Op-Ed

For a judge, one rewarding day in Miami-Dade’s juvenile court

By Judge Mari Sampedro-Iglesia

Miami-Dade Judge Maria Sampedro-Iglesia conducted a ‘show cause’ hearing on last month. The hearing was to determine if the state’s regional child welfare legal director, Clarissa Cabreja, may have lied to her about what actions the state took on behalf of two foster children who may have witnessed the suicide of Naika Venant.
Miami-Dade Judge Maria Sampedro-Iglesia conducted a ‘show cause’ hearing on last month. The hearing was to determine if the state’s regional child welfare legal director, Clarissa Cabreja, may have lied to her about what actions the state took on behalf of two foster children who may have witnessed the suicide of Naika Venant. MIAMI HERALD

On any given day, GRACE Court — a specialized trauma court that deals with juvenile victims of human trafficking — usually consists of many emergencies, including defiant teenagers, contempt proceedings, frequent run away episodes, and hearings to commit young children into a residential psychiatric treatment facility.

Most of the people who appear before the court have lifetime trauma that they are dealing with. Everyone, despite his or her best efforts, often feel defeated and beaten. Sometimes this includes even me, the judge.

But today was a good day. No, today was a great day! Today was a day like few others. Today was a day of hope. Today was a day to remind us why we need to fight the good fight, even if it means saving one child at a time.

C.C. (her initials are being used to protect her identity) came into the system at the tender age of 14. Her mom had died years before. Her dad had allegedly physically abused her.

Although her father denied these allegations, he did stick to his guns that his only daughter could not come back into his home. C.C. was arrested for prostitution at the age of 14, and brought into the child welfare system. Due to the Safe Harbor Act, which protects children from prosecution for prostitution, she was treated as a human trafficking victim, and not a criminal.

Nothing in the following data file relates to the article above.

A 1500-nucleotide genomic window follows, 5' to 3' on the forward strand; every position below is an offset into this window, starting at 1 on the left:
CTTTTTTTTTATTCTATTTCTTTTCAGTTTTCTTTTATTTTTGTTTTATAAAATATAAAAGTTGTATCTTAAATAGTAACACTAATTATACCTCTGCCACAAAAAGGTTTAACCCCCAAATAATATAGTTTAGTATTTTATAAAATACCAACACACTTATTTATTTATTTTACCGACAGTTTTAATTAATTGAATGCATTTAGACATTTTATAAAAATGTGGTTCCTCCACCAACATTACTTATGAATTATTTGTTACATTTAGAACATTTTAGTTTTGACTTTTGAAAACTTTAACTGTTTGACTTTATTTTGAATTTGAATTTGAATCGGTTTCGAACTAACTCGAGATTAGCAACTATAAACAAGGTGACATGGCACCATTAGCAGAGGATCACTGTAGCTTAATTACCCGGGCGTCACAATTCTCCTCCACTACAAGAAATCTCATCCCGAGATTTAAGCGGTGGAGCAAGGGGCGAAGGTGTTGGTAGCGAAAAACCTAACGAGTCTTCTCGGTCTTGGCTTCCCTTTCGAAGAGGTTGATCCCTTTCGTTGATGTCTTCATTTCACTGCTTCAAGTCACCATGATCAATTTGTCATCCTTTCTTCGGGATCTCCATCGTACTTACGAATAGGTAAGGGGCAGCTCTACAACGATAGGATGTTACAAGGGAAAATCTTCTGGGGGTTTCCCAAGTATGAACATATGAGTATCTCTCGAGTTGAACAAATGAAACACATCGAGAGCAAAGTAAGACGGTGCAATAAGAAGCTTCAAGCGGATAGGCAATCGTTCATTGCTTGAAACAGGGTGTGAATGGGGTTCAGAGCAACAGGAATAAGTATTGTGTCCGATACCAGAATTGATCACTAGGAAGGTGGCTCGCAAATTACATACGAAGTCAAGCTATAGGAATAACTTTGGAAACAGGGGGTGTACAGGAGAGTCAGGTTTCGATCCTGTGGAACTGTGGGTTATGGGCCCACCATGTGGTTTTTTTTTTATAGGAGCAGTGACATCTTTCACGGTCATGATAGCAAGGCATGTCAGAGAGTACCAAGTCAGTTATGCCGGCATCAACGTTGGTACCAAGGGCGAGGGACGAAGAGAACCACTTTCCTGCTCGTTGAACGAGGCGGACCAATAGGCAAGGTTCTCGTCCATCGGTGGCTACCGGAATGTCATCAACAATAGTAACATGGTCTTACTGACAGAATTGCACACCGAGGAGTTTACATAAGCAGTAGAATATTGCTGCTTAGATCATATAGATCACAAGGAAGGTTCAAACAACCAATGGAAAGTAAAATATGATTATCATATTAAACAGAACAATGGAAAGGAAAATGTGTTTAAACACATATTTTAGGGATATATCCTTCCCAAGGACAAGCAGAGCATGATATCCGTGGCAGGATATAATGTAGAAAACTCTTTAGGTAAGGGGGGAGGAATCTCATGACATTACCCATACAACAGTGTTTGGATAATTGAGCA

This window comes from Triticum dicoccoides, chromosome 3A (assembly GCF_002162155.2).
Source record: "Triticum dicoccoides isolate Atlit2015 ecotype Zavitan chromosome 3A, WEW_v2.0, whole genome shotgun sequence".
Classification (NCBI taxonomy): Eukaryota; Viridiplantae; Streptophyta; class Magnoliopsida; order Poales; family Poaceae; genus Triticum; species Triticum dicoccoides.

Unfortunately, most of the time, we hear only of the sad cases, of the tragic cases, of the cases that make us question if there is any hope for humanity. C.C. has restored hope and faith for so many of us. This is not only her success story, but also our success story.

Once in the system, C.C. was assigned a dedicated therapist. C.C. received hours of therapy. She participated in a drug program,. underwent treatment interventions to help her deal with her depression, her sadness, her irritability, her sleep issues, her social withdrawal, her lack of energy among many other issues.

Instead of being faced with judgment by all, she was treated with kindness and understanding. She was empowered to believe in herself. Consequently, unlike many other children that do not receive the services they need, she was supported, cared for, and given the tools to succeed.

Today when she walks into court, we all celebrate her victory. She is greeted with a room of cheers. She is greeted with a gift for her many accomplishments. She is given a tray of cupcakes that she decides to share with us because she wants to share her victory with all of us.

C.C. is graduating from high school this year, an accomplishment that is rare for many of the victims of human trafficking. She has been accepted at the University of Florida. She has decided to pursue both a medical and law degree. She is considering being an advocate for human trafficking so she can help others.

This story may seem insignificant to many, but to those that work with a population, where every day is a struggle for them, and the children are dealing with a lifetime of trauma, today is better than winning the lottery.

For it gives all of us hope and faith that our children can be saved one child at a time.

Judge Maria Sampedro-Iglesia is the Associate Administrative Judge of Juvenile and heads the first known trauma informed unified family court in the country, formalized in April of 2016, that deals with all aspects of human trafficking juvenile victims.

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